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You're not so tough, New York

By BILL MAXWELL
Published March 4, 2007


NEW YORK - I came to the city to attend a meeting of the Association for Religion and Intellectual Life. I am a member of the board of directors. The association publishes the journal CrossCurrents, which accepts scholarly and thoughtful nonscholarly articles and essays.

I always enjoy my visits to New York, where I lived for a few years as a child and two years as an adult. I visit as often as my budget and time permit. In addition to attending the three annual CrossCurrents board meetings, I come several other times a year to see plays, explore select art museums and bookstores and visit relatives in Harlem.

Since the destruction of the World Trade Center, I have been back at least 20 times. Shortly after the terrorist attacks, I had a sense that New Yorkers had let go of some of their infamous rudeness and edge. I recall reading a few articles affirming my observations.

Indeed, I convinced myself that I felt less tension as I walked the crowded sidewalks in Times Square and elsewhere. I also convinced myself that many of the waiters in restaurants were more cordial. I think I recall reading a travel piece in early 2004 suggesting that the city's hoteliers were holding the line temporarily on prices.

Perhaps, I thought back then - given the international outpouring of empathy and goodwill - New York will mellow and become Gotham the Polite Metropolis.

Fughetaboudit.

New York is back to its old self - if it ever changed.

The elbows in Times Square cut as sharply as always, and the side streets in Greenwich Village are just as snobbish and elitist. The Upper East Side is, well, the Upper East Side. Morningside Heights, home to Columbia University, Barnard and Union Theological Seminary, remains self-absorbed. South Street Seaport is still a grand tourist trap. Although Harlem is said to be undergoing a new renaissance, this Uptown community is as messy as ever.

I must acknowledge here and now, though, that Chelsea feels warm, even during subfreezing temperatures. Chelsea Diner, my favorite breakfast joint in the area, is sunny and polite, and Whole Foods Market on, Seventh Avenue, entices you to return often.

New Yorkers always have been dog lovers. In fact, the dog should be the city's official animal. Dogs - big ones and little ones, cute ones and ugly ones, pedigrees and curs, nice ones and mean ones, long hairs and short hairs - are everywhere. One of my cousins walks two dogs for a wealthy couple. He brags about his salary. He has a right to brag.

I bring up dogs because I saw a guide dog for the blind bring out a real human side of New Yorkers. I stood on a Times Square subway platform with hundreds of other shivering riders. Cold and anxious to get to our destinations, we were a surly and suspicious bunch. We avoided direct eye contact, and we gave one another as much space as possible.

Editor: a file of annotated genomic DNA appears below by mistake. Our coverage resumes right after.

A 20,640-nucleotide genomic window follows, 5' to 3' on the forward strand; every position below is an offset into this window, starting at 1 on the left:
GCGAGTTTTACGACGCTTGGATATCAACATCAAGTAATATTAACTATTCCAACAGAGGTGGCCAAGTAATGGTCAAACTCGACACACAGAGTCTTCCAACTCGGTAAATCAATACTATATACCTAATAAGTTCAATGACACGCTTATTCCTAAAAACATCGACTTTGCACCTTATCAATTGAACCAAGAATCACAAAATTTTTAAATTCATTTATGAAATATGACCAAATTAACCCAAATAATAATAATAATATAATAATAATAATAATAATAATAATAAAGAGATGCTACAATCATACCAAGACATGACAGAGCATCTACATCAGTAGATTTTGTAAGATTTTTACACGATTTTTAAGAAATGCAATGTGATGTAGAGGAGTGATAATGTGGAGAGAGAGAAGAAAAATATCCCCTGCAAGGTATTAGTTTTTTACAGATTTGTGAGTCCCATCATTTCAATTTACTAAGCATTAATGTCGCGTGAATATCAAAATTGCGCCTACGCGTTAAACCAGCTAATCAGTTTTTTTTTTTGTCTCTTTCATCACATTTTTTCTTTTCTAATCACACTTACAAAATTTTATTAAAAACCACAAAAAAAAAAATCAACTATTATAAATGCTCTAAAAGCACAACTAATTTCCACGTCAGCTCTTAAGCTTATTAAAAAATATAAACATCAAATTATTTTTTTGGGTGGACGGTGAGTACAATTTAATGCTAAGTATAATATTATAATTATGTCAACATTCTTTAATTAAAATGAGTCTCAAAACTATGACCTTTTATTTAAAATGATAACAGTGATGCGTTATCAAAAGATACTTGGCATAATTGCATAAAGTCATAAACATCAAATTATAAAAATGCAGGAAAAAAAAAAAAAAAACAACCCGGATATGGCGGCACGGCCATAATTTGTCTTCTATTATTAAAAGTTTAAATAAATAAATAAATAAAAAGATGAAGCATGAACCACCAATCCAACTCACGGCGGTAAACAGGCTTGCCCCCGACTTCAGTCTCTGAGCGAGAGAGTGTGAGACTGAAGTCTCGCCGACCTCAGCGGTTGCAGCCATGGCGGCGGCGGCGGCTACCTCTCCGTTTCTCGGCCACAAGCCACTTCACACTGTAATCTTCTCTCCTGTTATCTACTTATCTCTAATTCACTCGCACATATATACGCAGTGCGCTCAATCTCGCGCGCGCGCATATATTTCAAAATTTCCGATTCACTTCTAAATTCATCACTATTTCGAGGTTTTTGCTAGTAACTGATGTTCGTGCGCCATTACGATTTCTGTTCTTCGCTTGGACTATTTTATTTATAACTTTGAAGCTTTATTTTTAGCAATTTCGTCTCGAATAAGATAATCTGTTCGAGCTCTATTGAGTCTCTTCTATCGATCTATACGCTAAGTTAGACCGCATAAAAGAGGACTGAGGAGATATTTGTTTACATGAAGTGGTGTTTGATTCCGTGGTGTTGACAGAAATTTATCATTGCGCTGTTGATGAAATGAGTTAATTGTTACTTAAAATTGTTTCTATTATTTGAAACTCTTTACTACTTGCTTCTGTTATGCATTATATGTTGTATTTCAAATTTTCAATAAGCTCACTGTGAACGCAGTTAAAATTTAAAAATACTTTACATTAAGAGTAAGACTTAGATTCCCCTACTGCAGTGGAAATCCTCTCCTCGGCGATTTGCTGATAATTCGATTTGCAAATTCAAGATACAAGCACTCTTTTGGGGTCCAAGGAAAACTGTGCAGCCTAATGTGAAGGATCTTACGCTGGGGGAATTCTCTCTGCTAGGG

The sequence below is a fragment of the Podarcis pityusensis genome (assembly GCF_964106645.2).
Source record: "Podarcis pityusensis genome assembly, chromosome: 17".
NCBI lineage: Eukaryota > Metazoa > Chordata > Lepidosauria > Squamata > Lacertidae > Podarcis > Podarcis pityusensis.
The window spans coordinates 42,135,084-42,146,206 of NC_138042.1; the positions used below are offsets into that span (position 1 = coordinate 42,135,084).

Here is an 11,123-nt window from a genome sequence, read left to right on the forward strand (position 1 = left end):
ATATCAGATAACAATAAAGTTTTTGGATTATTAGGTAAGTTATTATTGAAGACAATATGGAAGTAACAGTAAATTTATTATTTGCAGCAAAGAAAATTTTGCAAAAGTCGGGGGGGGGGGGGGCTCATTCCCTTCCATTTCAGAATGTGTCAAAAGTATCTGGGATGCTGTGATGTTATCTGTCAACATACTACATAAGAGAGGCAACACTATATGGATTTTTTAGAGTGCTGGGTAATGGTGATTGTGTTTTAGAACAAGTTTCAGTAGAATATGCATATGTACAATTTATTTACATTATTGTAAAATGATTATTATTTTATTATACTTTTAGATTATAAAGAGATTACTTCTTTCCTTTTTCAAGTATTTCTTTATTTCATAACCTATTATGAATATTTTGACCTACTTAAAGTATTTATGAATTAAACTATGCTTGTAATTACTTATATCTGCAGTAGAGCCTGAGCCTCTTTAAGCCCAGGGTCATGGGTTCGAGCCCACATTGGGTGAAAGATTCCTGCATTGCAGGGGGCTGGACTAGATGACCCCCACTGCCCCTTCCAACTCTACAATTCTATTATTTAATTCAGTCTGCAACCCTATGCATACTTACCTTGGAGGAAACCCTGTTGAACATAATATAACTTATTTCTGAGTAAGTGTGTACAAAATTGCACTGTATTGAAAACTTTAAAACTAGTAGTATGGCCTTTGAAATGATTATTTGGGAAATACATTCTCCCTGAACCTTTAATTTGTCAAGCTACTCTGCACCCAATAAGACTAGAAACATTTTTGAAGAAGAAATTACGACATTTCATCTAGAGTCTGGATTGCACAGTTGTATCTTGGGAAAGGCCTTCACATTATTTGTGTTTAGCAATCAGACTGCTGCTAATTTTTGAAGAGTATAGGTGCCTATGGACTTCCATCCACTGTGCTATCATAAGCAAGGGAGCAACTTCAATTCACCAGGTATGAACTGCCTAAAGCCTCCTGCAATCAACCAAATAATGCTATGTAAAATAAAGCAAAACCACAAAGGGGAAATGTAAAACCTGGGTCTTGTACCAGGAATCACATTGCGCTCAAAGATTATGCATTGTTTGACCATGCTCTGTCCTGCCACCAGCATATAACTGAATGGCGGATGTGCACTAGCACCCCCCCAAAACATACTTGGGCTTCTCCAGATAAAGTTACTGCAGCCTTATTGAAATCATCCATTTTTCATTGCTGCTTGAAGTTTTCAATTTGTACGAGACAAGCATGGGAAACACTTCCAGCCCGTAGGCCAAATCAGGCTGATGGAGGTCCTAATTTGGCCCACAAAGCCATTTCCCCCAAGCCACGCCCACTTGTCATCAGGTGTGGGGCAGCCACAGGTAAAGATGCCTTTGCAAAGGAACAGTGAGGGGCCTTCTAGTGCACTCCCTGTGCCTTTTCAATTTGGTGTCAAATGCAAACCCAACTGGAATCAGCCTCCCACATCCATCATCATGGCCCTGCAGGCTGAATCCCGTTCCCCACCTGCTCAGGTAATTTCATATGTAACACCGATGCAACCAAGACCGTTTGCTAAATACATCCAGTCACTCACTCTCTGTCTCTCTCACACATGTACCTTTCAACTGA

My companion and I wondered why we had not caught a taxi. I was especially wary of the sullen, biker-clad young man next to me. Imagining him shoving me onto the deadly third rail or into the path of a train, I stepped away from him.

Then, something special happened that changed the dynamics of this mass of humanity: A petite blond woman, perhaps in her early 50s, appeared. Blind, she was led by a huge German shepherd. Each of us, watching the woman and her dog, gave her wide berth as the subway rumbled to a stop.

As hundreds of riders poured from the car, the dog pressed its body against the woman's legs to protect and restrain her. When all was clear, the dog gently pulled the woman through the door. The rest of us walked slowly behind them and waited until the woman sat.

The behavior of every person near the woman and her dog changed: Facial expressions softened and smiles appeared. Initially, the dog lay on the floor in front of the woman to mark her space. Then, the dog scooted itself out of the aisle, moving beneath the seat. The woman tucked the dog's tail out of harm's way, adjusted her backpack and settled in for the ride.

You have to be mighty brave, I thought, to navigate New York City as a blind person - even with the best guide dog in the world.

The journalist in me forced me to study my fellow riders, the biker guy particularly. He no longer was the scary biker guy. He had become an average young man aware of the blind woman's vulnerability. I could see that he was impressed with the dog's training and its loyalty.

He was not alone.

A dog had transformed tough New Yorkers into caring people who recognized their own mortality - at least temporarily.